Kate Marsden was a Victorian nurse who, in 1891, trekked thousands of miles across Russia to help Siberian leprosy sufferers.

On her return, she became one of the first women to be elected a Fellow of the Royal Geographical Society, and for a while was feted for her adventures and able to raise significant funds to aid the plight of the lepers.

But people took against her; the veracity of her journey was called into disrepute, as well as her management of the funds she was raising, and as a result of a smear campaign led by American translator Isabel Hapgood, KM was unable to ever really restore her reputation or succeed at any other philanthropic projects she initiated. She died in 1931 and was buried in an unmarked grave.

I have been interested in KM, as my namesake (though we are not related), since the 1980’s, after being given a copy of her travel account On Sledge and Horseback to Outcast Siberian Lepers. I’ve travelled to Siberia twice, read hundreds of newspaper articles, and transcribed over 250,000 words from letters written at the time. My aim is, eventually, to write a book that successfully conveys the triumphs and tragedies of KM’s extraordinary life. You can read more about my research here (including why most of the content on this blog is currently inaccessible).

One of the unexpected joys from this process has been meeting and connecting other people interested in KM. If you’re one of these (whether an academic, explorer or just someone curious), do get in touch. I’d love to hear from you.

So we did, and sent along a transcript of the section of Emily’s diary in which Kate Marsden makes her appearance. We saw from the website timeline that KM arrived in New Zealand with her mother and tubercular sister Annie early in 1885. Annie Marsden died within a month of arrival in Auckland, Kate was appointed lady superintendent of Wellington Hospital in April. She suffered an accident at work that forced her to resign the position in September, after which she and her mother traveled to Nelson so that Kate could recuperate. Researcher Kate Marsden has assembled a wealth of names associated with KM’s visits to Nelson 1885-89, but Emily Harris is not among them. The fortuitous mention of KM in Emily’s diary is one of those conjunctions that pushes research along (‘I always thought there must be mentions of her in various diaries or letters,’ Kate told us in her email).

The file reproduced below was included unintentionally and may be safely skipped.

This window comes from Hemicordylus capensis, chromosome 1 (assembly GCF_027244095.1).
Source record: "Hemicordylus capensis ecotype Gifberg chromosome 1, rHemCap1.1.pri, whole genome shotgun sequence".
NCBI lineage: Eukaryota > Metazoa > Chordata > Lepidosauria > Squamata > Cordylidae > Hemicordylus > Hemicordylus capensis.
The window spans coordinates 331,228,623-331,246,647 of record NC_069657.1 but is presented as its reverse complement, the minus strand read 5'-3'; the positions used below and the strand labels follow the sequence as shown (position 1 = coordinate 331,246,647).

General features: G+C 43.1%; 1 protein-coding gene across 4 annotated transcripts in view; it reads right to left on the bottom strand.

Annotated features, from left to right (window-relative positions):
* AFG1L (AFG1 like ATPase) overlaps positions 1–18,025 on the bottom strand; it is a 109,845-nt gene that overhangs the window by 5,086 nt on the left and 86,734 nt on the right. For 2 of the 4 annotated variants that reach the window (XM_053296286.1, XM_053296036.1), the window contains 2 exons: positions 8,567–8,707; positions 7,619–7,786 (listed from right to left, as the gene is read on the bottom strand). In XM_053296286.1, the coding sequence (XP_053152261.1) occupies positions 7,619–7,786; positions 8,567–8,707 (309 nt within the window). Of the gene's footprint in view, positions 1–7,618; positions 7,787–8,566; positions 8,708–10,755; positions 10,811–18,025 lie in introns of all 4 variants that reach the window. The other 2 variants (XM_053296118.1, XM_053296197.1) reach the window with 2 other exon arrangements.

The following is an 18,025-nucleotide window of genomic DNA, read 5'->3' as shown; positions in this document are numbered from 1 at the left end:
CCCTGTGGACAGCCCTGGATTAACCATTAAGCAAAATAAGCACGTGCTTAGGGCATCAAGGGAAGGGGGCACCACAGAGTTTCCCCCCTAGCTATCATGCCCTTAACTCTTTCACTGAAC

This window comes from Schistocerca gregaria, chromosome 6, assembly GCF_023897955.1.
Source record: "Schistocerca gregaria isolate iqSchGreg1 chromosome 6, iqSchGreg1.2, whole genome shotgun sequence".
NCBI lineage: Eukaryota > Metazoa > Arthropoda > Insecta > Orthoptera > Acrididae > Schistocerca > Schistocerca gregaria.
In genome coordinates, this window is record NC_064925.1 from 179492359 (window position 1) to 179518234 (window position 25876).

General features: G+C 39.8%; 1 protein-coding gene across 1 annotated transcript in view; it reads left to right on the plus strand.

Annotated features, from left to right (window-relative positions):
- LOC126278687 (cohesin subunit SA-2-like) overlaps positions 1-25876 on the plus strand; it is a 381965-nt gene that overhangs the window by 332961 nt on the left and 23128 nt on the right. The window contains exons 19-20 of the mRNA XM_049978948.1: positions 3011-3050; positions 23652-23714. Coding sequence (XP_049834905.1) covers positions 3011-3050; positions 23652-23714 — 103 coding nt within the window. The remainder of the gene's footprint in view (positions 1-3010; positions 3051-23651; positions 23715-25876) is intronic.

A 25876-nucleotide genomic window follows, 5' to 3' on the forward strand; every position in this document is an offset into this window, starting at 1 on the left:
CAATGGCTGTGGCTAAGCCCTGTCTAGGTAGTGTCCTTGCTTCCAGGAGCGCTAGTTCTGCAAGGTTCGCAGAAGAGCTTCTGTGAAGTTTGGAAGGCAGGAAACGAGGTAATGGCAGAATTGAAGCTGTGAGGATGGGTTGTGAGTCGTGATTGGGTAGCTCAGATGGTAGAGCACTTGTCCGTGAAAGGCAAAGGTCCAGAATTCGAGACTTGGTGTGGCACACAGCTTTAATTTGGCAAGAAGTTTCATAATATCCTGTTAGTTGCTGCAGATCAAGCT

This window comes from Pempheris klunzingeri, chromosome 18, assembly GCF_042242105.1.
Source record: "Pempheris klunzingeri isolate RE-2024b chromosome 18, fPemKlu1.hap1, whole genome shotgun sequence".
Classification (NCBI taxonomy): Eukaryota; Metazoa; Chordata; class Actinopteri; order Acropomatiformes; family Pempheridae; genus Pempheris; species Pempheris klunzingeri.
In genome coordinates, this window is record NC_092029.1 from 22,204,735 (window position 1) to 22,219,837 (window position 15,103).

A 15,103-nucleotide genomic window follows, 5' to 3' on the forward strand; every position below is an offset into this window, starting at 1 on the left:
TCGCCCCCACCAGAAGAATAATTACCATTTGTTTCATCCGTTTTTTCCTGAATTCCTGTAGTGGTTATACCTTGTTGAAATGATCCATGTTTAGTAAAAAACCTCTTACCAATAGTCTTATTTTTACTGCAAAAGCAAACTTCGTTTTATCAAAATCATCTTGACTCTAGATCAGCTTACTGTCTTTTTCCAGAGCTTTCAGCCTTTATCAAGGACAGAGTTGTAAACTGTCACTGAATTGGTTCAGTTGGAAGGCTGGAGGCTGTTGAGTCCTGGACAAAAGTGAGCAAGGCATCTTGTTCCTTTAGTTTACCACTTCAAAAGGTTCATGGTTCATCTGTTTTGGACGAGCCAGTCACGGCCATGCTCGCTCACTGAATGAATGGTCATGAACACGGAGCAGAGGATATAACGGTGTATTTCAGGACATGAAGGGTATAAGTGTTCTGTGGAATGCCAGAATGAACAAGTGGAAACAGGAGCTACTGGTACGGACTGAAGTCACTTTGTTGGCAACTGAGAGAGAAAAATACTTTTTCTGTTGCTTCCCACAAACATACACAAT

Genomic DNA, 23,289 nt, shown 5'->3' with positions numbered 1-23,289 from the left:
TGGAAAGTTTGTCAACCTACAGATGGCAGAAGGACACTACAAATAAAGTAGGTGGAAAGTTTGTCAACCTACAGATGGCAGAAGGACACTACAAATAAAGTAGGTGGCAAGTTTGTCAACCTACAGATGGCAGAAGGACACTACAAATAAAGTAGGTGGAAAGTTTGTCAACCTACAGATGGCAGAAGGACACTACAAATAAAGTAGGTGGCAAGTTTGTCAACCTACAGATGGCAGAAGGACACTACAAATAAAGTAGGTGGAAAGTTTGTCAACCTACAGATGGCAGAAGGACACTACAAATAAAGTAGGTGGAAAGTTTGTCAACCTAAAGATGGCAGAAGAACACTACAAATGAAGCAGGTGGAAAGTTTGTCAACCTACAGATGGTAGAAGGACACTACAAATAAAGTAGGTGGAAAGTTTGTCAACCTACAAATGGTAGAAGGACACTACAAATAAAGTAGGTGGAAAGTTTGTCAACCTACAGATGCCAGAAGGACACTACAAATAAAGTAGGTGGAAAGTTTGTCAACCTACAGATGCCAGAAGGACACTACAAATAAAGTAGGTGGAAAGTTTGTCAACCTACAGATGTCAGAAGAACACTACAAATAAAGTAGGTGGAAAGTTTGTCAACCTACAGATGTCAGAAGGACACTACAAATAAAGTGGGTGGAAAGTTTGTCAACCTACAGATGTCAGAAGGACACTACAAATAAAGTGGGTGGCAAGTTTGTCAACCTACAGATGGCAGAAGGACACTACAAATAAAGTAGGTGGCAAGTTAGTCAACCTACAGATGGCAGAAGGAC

What went wrong for missionary and nurse Kate Marsden? A quick trawl of Kate’s website uncovered a trail of second opinions and snide editorial remarks in New Zealand papers in the wake of Isabel Hapgood’s expose of KM’s leprosy mission in Siberia. One sample:

Miss Kate Marsden, who recently received from the Queen a decoration in the form of a gold brooch of the figure of the Angel of Victory, engraved with the words “Victoria R.I.,” is one of the cleverest humbugs of the day. She has been taken up by Royalty, is on terms of friendship and intimacy with the great ones of the earth, and has had honours showered upon her for what has been described as “her devoted work among the lepers of Siberia.”